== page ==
640nmR1=63.6%R2= 71.5%
660nmR1=63.9%R2= 72.2%
680nmR1=64.0%R2= 72.8%
700nmR1=64.1%R2= 73.2%

Reflectance graph
Graph shows reflectance levels at different wavelengths (in nm). Top of box is 100%. Peak reflectance is 73.2%.
R1 shown in black, R2 shown in red
Colour in reflected light:
Brilliant creamy white, tarnishing to yellow
Pleochroism:
Weak

Chemical Properties of BismuthHide

Formula:
Bi
Common Impurities:
Fe,Te,As,S,Sb

Crystallography of BismuthHide

Crystal System:
Trigonal
Class (H-M):
3m (3 2/m) - Hexagonal Scalenohedral
Space Group:
R3m
Cell Parameters:
a = 4.55 Å, c = 11.85 Å
Ratio:
a:c = 1 : 2.604
Unit Cell V:
212.46 ų (Calculated from Unit Cell)
Z:
6
Morphology:
Crystals, to 12 cm, but indistinct, commonly in parallel groupings, or hoppered; reticulated, arborescent, foliated, granular.
Twinning:
Polysynthetic

X-Ray Powder DiffractionHide

Image Loading

Radiation - Copper Kα
Data Set:
Data courtesy of RRUFF project at University of Arizona, used with permission.
Powder Diffraction Data:
d-spacingIntensity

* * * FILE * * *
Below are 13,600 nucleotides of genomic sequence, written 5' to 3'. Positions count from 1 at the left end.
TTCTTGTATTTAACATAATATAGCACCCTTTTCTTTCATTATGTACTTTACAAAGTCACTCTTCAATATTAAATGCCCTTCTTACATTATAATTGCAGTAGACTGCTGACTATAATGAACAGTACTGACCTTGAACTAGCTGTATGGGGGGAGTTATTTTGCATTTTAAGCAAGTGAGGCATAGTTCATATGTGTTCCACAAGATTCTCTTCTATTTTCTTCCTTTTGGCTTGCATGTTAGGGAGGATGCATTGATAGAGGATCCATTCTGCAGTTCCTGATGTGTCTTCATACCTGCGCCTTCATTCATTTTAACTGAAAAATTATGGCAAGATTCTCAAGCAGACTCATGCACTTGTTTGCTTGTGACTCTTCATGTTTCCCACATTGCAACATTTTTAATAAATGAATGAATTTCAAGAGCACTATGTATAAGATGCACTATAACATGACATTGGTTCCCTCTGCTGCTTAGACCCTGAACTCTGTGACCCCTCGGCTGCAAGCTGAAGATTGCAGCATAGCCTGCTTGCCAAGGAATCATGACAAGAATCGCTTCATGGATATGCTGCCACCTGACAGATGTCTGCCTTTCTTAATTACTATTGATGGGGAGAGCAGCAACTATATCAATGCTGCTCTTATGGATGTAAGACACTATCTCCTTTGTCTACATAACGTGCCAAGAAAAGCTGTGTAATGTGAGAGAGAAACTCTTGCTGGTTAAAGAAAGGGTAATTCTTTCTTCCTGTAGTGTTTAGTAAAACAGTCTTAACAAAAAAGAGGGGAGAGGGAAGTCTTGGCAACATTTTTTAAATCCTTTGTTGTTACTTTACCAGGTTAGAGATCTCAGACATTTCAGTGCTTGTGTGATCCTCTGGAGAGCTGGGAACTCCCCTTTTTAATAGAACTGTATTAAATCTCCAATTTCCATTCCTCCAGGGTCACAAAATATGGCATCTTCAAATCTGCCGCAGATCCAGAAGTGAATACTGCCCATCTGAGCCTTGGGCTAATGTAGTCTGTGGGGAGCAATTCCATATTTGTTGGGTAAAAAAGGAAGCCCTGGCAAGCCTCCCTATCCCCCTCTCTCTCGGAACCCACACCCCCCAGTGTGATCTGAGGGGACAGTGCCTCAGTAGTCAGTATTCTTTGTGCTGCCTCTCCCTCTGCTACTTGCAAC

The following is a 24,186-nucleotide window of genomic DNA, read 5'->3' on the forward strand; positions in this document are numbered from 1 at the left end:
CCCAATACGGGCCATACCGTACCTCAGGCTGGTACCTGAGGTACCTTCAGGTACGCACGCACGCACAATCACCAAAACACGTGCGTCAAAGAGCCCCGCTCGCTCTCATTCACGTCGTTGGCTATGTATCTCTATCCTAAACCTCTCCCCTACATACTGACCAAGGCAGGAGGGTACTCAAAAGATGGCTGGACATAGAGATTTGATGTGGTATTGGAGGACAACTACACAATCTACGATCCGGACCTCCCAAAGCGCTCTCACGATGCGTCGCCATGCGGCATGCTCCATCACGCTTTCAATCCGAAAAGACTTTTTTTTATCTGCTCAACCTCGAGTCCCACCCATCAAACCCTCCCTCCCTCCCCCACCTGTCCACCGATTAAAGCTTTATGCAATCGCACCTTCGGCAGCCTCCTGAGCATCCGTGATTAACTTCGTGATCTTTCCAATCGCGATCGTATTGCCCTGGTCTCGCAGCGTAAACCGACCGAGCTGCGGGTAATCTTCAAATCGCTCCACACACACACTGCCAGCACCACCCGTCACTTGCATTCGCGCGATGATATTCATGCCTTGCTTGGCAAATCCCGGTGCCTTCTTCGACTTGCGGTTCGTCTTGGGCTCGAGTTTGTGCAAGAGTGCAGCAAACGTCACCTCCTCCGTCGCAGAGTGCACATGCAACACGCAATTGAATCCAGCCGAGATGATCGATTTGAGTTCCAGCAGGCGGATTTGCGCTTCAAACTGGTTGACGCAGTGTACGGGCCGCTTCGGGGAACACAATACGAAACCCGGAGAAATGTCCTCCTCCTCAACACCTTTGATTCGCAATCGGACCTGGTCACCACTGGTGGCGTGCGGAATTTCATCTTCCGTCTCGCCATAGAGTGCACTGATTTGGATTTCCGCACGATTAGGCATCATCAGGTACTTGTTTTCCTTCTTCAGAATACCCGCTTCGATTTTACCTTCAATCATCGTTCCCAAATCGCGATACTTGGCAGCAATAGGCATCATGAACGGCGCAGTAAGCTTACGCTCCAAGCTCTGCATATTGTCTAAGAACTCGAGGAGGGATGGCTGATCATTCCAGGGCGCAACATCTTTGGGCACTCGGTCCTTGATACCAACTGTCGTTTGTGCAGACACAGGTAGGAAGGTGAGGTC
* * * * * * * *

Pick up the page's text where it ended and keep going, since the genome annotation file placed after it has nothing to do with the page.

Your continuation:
3.28 (100)
2.37 (40)
2.273 (41)
1.868 (23)
1.491 (11)
1.443 (16)
1.330 (11)
Comments:
Synthetic.

Type Occurrence of BismuthHide

Synonyms of BismuthHide

Other Language Names for BismuthHide

Arabic:بزموت
Azeri:Bismut
Basque:Bismuto
Belarusian:Вісмут
Bosnian (Latin Script):Bizmut
Bulgarian:Бисмут
Catalan:Bismut
Chuvash:Висмут
Corsican:Bismutu
Croatian:Bizmut
Czech:Bismut
Danish:Bismuth
Dutch:Bismut
Esperanto:Bismuto
Estonian:Vismut
Finnish:Vismutti
French:Bismuth
Friulian:Bismût
Galician:Bismuto
Hungarian:Bizmut
Icelandic:Bismút
Indonesian:Bismut
Irish Gaelic:Biosmat
Italian:Bismuto
Javanese:Bismut
Kurdish (Latin Script):Bîzmût
Latin:Bisemutum
Latvian:Bismuts
Lithuanian:Bismutas
Lojban:jinmrbismu
Luxembourgish:Bismuth
Manx:Bismut
Norwegian (Bokmål):Vismut
Norwegian (Nynorsk):Vismut
Occitan:Bismut
Persian:بیسموت
Polish:Bizmut
Portuguese:Bismuto
Quechua:Wismutu
Romanian:Bismut
Russian:Висмут
Saterland Frisian:Bismuth
Serbian (Cyrillic Script):Бизмут
Serbo-Croatian:Bizmut
Sicilian:Bismutu
Simplified Chinese:自然铋
Slovak:Bizmut
Slovenian:Bizmut
Spanish:Bismuto
Swahili:Bismuthi
Swedish:Vismut
Turkish:Bizmut
Ukrainian:Бісмут
Vietnamese:Bitmut
Welsh:Bismwth

Varieties of BismuthHide

Antimonian BismuthAn antimony-bearing variety of native bismuth.

Relationship of Bismuth to other SpeciesHide

Member of:
Other Members of this group:
AntimonySbTrig. 3m (3 2/m) : R3m
ArsenicAsTrig. 3m (3 2/m) : R3m

Common AssociatesHide

Associated Minerals Based on Photo Data:
Quartz72 photos of Bismuth associated with Quartz on mindat.org.
Bismuthinite38 photos of Bismuth associated with Bismuthinite on mindat.org.
Molybdenite19 photos of Bismuth associated with Molybdenite on mindat.org.